At the time of the discovery of the dry diggings, the Orange Free State exercised de facto rule over the territory that encom-passed the kimberlite pipes.
Following the arrival of thousands of diggers en masse in 1870 and 1871, the Orange Free State took the initiative of assuming control of the diamond fields and introduced legislation to govern the process of mining these four extensive diamond deposits.
In May 1871, the government of the Free State passed Ordinance III, the immediate aim of which was to define and consolidate rules and regulations for the working of the dry diggings.
Fundamentally, the ordinance consti-tuted the ideals of the Diggers’ Democracy, which were entrenched on the dry diggings, if only in an unofficial capacity.
The ordinance included a limitation of the size of a mining claim to 30 ft2 and stipulated that no individual digger could own more than two claims.
While these regulations appealed to the diggers and their desire for democratic governance of the diamond diggings, this ordinance and its corresponding mining regu-lations were not to remain in force for longer than a few months.
At the time this ordinance was promulgated, the British began to extend their influence over the area and, in October 1871, the territory known as Griqualand West was formally annexed to the British Empire.
The British immediately recognised the importance of the diamond fields and the necessity of governing the diggings in a manner that would benefit their empire.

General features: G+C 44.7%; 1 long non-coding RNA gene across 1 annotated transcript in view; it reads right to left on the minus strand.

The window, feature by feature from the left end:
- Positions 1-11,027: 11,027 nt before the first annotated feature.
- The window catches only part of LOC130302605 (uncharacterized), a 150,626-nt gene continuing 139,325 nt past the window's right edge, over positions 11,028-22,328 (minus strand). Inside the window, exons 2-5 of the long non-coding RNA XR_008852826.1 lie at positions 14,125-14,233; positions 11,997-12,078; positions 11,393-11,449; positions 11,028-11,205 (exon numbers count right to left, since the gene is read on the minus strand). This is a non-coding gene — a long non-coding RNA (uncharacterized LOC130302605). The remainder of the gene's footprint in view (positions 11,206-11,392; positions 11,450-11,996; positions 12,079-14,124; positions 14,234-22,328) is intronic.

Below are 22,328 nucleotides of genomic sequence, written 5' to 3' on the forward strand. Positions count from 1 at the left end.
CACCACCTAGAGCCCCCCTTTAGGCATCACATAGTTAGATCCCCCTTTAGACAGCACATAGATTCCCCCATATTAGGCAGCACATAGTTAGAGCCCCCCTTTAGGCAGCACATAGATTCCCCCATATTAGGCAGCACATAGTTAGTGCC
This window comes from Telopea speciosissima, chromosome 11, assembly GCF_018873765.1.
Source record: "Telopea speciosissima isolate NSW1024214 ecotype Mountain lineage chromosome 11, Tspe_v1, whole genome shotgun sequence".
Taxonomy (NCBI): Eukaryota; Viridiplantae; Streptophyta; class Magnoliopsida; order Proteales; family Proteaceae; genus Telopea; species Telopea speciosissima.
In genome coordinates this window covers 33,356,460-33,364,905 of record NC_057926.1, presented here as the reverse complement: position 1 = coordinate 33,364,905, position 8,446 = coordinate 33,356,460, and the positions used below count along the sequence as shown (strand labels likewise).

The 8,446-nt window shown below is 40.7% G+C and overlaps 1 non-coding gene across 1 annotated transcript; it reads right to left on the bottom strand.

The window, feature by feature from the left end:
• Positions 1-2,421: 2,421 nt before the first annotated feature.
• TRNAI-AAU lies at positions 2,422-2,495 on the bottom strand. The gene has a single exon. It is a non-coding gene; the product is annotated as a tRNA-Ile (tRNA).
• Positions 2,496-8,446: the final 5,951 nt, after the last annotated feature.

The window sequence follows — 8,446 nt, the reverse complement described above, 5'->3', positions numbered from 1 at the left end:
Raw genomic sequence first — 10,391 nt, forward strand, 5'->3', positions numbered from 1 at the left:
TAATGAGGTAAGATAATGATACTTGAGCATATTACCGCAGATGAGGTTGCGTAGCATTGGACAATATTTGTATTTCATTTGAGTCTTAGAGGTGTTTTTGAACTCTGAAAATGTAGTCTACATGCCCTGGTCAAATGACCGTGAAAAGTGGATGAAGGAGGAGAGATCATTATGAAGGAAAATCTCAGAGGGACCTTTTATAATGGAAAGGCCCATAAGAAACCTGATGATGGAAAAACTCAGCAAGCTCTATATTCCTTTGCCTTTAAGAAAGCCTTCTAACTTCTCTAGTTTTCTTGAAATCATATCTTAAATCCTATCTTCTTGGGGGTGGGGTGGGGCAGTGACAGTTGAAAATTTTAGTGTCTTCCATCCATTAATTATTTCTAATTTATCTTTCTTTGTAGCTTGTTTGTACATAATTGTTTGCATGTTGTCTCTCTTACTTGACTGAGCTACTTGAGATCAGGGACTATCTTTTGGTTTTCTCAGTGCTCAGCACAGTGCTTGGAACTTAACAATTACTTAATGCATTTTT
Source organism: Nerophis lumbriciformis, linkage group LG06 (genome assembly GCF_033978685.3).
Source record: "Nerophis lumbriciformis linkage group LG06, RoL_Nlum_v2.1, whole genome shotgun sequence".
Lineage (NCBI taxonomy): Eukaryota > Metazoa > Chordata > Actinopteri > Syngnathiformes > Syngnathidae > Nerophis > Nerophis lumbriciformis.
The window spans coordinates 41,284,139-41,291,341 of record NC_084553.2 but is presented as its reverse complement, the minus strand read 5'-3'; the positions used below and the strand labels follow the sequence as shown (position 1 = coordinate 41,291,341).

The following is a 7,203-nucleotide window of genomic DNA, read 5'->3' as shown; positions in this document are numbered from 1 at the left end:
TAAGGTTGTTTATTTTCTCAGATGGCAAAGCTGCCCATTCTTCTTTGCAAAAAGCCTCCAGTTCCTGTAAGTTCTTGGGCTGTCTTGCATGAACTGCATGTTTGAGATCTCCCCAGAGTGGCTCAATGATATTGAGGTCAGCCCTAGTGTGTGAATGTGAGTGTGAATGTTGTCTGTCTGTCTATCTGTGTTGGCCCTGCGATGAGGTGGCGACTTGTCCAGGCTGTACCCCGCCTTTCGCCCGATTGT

Thus, at the same time that the annexation of Griqualand West was announced, rules were promulgated, under Proclamation No 71 of 1871, to govern the working of the diamond fields under the new British administration.
Significantly, Proclamation No 71 did not deviate from the inherent nature of the Diggers’ Democracy in that the size of claim, the restriction of occupation and the power of confiscation for the nonworking of claims remained unaltered.
Proclamation No 71 essentially enabled every prospector to own at least one claim on the four great diamond mines and, simultaneously, prevented any monopolisation of the industry by capitalists.
The small-scale capitalist structure inherent in the Diggers’ Democracy was evident by the end of 1871 as the four great mines of De Beers, Kimberley, Bultfontein and Du Toit’s Pan had been divided into 3 200 full claims, many of them further subdivided among individual diggers.
However, as the thousands of diggers began their frenetic search for diamonds across the four mines and dug ever deeper into the earth, it would soon become evident that the process of mining kimberlite pipes militated against the individual digger.
As technological and operational problems began to increase, individual diggers could not afford the mounting costs of mining.
Thus, by 1874, the Diggers’ Democracy had to be formally abandoned in favour of capitalistic structures that facilitated the amalgamation and eventual monopolisation of the mines, which enabled the more efficient technical operation of the ever-deepening mines.